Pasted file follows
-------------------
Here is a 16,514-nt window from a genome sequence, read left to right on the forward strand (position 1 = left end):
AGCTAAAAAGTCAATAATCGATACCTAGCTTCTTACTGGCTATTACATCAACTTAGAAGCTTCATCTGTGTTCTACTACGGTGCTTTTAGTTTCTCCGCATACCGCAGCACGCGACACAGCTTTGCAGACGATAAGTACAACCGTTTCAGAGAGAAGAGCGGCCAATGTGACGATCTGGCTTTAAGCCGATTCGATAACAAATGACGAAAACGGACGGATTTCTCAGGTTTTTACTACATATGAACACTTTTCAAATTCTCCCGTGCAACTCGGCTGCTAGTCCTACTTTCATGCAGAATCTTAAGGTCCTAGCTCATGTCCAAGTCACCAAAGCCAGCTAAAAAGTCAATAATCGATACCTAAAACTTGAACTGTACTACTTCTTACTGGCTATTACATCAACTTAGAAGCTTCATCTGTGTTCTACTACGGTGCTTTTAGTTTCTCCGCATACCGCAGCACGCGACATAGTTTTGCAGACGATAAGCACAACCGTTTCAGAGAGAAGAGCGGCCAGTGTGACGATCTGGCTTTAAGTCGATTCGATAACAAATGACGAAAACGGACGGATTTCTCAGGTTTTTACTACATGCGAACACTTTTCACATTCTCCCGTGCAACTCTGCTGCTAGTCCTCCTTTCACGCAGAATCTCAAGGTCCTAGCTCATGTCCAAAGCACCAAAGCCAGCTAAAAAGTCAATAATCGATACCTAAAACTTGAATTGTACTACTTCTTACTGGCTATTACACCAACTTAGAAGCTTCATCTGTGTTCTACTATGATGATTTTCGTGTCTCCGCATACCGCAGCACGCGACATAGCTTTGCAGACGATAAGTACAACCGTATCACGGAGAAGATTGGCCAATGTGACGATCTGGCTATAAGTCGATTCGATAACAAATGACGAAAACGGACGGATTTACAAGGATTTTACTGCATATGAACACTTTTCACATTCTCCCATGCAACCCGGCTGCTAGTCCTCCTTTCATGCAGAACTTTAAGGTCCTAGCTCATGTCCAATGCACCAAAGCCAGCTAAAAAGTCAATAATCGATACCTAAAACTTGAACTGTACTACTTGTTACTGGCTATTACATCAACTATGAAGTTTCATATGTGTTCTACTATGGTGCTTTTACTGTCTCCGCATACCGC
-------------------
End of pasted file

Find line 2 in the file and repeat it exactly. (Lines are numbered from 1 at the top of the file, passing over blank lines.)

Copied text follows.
AGCTAAAAAGTCAATAATCGATACCTAGCTTCTTACTGGCTATTACATCAACTTAGAAGCTTCATCTGTGTTCTACTACGGTGCTTTTAGTTTCTCCGCATACCGCAGCACGCGACACAGCTTTGCAGACGATAAGTACAACCGTTTCAGAGAGAAGAGCGGCCAATGTGACGATCTGGCTTTAAGCCGATTCGATAACAAATGACGAAAACGGACGGATTTCTCAGGTTTTTACTACATATGAACACTTTTCAAATTCTCCCGTGCAACTCGGCTGCTAGTCCTACTTTCATGCAGAATCTTAAGGTCCTAGCTCATGTCCAAGTCACCAAAGCCAGCTAAAAAGTCAATAATCGATACCTAAAACTTGAACTGTACTACTTCTTACTGGCTATTACATCAACTTAGAAGCTTCATCTGTGTTCTACTACGGTGCTTTTAGTTTCTCCGCATACCGCAGCACGCGACATAGTTTTGCAGACGATAAGCACAACCGTTTCAGAGAGAAGAGCGGCCAGTGTGACGATCTGGCTTTAAGTCGATTCGATAACAAATGACGAAAACGGACGGATTTCTCAGGTTTTTACTACATGCGAACACTTTTCACATTCTCCCGTGCAACTCTGCTGCTAGTCCTCCTTTCACGCAGAATCTCAAGGTCCTAGCTCATGTCCAAAGCACCAAAGCCAGCTAAAAAGTCAATAATCGATACCTAAAACTTGAATTGTACTACTTCTTACTGGCTATTACACCAACTTAGAAGCTTCATCTGTGTTCTACTATGATGATTTTCGTGTCTCCGCATACCGCAGCACGCGACATAGCTTTGCAGACGATAAGTACAACCGTATCACGGAGAAGATTGGCCAATGTGACGATCTGGCTATAAGTCGATTCGATAACAAATGACGAAAACGGACGGATTTACAAGGATTTTACTGCATATGAACACTTTTCACATTCTCCCATGCAACCCGGCTGCTAGTCCTCCTTTCATGCAGAACTTTAAGGTCCTAGCTCATGTCCAATGCACCAAAGCCAGCTAAAAAGTCAATAATCGATACCTAAAACTTGAACTGTACTACTTGTTACTGGCTATTACATCAACTATGAAGTTTCATATGTGTTCTACTATGGTGCTTTTACTGTCTCCGCATACCGC